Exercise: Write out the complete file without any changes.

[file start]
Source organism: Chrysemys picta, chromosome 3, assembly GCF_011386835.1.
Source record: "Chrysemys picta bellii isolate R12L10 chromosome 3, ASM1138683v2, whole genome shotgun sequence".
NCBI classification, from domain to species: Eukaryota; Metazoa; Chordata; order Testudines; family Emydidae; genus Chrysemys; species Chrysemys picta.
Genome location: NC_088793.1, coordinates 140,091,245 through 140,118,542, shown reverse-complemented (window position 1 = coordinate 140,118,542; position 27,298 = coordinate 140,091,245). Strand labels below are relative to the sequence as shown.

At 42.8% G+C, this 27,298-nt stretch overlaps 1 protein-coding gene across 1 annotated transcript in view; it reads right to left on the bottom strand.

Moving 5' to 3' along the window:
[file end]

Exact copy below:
Source organism: Chrysemys picta, chromosome 3, assembly GCF_011386835.1.
Source record: "Chrysemys picta bellii isolate R12L10 chromosome 3, ASM1138683v2, whole genome shotgun sequence".
NCBI classification, from domain to species: Eukaryota; Metazoa; Chordata; order Testudines; family Emydidae; genus Chrysemys; species Chrysemys picta.
Genome location: NC_088793.1, coordinates 140,091,245 through 140,118,542, shown reverse-complemented (window position 1 = coordinate 140,118,542; position 27,298 = coordinate 140,091,245). Strand labels below are relative to the sequence as shown.

At 42.8% G+C, this 27,298-nt stretch overlaps 1 protein-coding gene across 1 annotated transcript in view; it reads right to left on the bottom strand.

Moving 5' to 3' along the window: